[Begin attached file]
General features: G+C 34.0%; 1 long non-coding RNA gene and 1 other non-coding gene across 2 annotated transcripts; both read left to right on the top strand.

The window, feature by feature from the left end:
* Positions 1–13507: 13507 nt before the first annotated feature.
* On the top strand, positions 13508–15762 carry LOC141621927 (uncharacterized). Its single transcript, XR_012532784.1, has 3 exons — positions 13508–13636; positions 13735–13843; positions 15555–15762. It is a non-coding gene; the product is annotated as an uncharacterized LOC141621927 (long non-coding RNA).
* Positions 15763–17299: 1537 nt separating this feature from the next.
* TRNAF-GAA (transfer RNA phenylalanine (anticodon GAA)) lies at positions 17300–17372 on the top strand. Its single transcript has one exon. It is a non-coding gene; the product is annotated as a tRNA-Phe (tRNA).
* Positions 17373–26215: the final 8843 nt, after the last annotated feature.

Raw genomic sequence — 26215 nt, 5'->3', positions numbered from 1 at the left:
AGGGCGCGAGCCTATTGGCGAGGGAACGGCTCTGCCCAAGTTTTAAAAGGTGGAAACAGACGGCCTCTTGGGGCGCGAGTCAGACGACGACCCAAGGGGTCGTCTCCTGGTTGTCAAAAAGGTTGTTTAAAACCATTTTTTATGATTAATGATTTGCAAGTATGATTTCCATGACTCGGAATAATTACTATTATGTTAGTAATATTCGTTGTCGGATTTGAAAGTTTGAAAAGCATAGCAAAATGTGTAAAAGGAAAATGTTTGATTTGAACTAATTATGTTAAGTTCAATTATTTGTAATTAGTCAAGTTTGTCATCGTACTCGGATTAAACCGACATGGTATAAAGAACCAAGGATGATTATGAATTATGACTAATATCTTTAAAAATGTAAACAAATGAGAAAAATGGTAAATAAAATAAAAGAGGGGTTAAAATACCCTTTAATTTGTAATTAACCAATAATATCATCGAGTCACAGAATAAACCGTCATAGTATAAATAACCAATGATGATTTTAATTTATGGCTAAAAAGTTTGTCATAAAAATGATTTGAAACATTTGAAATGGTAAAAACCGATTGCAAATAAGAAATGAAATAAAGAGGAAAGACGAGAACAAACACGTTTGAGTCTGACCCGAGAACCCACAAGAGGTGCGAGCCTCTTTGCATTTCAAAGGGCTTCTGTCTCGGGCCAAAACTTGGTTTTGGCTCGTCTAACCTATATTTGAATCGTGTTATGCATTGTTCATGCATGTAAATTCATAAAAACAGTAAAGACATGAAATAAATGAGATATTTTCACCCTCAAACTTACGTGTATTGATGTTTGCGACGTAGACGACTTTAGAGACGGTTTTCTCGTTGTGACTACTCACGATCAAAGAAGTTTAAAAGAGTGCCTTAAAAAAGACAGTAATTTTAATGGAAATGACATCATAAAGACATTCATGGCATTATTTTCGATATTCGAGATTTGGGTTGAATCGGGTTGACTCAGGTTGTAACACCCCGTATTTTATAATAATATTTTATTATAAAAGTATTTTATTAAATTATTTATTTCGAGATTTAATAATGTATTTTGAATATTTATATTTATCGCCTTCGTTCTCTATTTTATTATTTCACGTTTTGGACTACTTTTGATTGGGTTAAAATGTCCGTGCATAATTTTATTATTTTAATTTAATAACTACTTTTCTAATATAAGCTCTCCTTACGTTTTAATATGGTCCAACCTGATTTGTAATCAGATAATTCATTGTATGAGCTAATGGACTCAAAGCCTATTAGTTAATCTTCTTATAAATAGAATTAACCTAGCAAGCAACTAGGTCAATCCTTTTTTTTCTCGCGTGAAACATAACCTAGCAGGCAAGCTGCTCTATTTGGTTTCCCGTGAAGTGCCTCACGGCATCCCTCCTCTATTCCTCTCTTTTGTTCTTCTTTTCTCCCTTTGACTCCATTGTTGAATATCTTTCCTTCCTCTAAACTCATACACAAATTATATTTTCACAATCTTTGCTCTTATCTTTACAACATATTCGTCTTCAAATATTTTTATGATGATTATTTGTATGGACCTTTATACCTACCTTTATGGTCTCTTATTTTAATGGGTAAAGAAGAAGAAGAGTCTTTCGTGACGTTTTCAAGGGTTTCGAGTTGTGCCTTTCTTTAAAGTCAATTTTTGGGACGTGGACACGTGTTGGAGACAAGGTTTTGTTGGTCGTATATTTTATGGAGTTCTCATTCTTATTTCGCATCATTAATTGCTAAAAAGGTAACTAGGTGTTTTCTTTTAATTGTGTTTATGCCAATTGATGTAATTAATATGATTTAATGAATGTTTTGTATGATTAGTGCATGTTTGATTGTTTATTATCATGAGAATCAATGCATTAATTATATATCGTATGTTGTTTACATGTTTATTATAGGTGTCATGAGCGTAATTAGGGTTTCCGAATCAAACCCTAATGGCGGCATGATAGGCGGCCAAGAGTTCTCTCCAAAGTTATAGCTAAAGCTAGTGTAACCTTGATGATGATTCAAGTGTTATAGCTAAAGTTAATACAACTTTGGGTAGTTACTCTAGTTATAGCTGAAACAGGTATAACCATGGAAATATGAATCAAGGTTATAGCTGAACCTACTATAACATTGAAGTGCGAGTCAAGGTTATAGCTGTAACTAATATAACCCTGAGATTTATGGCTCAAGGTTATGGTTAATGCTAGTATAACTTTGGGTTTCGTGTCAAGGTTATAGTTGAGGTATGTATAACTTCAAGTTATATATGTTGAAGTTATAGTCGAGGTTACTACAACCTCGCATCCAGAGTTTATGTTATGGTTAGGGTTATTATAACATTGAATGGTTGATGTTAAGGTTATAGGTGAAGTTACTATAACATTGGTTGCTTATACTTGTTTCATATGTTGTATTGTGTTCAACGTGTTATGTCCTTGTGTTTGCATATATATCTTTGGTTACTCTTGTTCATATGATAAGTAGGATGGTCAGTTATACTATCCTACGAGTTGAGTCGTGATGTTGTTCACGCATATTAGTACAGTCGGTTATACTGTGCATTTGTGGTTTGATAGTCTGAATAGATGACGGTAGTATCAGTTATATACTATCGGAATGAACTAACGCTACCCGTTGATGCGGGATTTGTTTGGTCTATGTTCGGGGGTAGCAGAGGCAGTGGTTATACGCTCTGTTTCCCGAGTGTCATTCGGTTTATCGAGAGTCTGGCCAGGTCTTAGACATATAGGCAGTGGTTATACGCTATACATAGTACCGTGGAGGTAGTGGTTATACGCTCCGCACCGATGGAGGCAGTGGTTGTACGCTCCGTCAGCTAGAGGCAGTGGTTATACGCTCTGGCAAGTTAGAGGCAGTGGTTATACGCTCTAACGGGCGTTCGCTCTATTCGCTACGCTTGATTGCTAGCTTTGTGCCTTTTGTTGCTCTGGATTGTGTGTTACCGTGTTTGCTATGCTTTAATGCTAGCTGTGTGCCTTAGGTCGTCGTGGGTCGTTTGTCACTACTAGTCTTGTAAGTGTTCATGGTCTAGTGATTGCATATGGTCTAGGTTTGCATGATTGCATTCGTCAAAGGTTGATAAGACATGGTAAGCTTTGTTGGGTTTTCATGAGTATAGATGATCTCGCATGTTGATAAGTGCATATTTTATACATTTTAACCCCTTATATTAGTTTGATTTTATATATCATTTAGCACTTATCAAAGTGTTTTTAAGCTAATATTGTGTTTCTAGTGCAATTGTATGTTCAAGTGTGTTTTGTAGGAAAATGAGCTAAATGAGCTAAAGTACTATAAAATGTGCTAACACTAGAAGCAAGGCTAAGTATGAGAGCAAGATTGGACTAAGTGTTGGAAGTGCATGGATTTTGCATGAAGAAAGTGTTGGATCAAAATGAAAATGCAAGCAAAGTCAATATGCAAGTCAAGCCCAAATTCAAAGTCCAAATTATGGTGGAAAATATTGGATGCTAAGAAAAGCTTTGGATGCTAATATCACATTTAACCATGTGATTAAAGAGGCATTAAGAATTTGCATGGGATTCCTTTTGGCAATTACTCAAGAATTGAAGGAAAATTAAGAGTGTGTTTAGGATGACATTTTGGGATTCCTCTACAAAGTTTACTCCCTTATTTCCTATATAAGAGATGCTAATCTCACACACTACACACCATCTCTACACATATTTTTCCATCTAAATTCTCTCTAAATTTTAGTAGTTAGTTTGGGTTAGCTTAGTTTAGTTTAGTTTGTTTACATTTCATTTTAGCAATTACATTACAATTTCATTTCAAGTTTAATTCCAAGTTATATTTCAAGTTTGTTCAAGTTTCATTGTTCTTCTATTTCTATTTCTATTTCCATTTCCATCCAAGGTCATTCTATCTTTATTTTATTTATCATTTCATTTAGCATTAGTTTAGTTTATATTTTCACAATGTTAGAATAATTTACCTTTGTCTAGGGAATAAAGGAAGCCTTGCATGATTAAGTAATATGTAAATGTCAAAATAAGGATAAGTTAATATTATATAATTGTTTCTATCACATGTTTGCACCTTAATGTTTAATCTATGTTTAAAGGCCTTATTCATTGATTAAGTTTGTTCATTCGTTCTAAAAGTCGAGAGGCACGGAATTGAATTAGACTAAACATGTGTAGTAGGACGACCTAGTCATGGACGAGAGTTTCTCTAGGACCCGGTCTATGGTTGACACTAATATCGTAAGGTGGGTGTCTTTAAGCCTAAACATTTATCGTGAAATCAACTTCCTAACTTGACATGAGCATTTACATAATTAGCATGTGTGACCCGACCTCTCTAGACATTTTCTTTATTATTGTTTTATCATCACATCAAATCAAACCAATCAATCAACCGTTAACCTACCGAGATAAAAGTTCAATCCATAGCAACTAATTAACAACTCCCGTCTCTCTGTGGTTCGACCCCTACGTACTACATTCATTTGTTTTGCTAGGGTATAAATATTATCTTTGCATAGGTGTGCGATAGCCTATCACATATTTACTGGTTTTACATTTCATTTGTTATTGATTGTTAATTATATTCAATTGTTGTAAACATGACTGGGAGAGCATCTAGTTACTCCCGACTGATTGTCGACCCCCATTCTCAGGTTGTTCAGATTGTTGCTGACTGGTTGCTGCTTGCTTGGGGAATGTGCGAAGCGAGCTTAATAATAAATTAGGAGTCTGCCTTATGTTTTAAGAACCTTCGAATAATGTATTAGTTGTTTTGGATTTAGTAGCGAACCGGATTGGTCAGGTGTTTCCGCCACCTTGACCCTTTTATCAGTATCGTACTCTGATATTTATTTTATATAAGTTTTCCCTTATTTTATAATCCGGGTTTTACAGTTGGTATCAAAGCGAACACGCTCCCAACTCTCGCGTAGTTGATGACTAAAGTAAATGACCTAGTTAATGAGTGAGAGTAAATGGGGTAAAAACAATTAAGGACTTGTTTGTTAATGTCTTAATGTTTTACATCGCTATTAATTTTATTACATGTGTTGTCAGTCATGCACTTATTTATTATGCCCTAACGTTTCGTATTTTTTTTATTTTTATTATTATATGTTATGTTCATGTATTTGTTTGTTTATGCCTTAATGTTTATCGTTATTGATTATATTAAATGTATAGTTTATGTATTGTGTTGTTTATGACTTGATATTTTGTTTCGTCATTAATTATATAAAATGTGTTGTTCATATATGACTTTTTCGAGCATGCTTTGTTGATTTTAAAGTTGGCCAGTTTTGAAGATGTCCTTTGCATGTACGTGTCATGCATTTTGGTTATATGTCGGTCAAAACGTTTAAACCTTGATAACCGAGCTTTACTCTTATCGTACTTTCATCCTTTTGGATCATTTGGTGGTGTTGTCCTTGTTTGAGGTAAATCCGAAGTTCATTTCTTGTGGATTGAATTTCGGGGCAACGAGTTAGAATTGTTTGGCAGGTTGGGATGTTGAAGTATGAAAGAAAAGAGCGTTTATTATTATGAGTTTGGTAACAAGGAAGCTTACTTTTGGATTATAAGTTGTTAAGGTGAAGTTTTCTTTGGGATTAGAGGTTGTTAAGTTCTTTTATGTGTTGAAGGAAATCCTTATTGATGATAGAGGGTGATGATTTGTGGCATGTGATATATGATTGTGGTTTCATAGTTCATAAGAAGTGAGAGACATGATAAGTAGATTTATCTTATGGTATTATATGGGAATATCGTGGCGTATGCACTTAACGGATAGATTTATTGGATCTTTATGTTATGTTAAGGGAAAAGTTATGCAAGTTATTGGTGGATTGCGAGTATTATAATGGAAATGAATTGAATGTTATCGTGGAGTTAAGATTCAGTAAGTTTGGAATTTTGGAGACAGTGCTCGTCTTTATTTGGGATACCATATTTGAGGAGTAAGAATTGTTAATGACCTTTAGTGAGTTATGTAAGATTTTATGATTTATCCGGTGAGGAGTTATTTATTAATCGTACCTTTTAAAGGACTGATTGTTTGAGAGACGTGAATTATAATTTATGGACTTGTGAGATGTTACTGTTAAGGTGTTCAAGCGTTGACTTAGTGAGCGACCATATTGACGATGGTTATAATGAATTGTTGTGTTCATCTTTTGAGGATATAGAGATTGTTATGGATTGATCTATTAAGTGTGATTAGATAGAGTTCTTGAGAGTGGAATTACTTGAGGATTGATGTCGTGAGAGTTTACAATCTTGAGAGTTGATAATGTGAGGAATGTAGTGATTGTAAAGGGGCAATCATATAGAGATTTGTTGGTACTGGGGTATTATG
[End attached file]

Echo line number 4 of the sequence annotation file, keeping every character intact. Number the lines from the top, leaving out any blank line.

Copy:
* On the top strand, positions 13508–15762 carry LOC141621927 (uncharacterized). Its single transcript, XR_012532784.1, has 3 exons — positions 13508–13636; positions 13735–13843; positions 15555–15762. It is a non-coding gene; the product is annotated as an uncharacterized LOC141621927 (long non-coding RNA).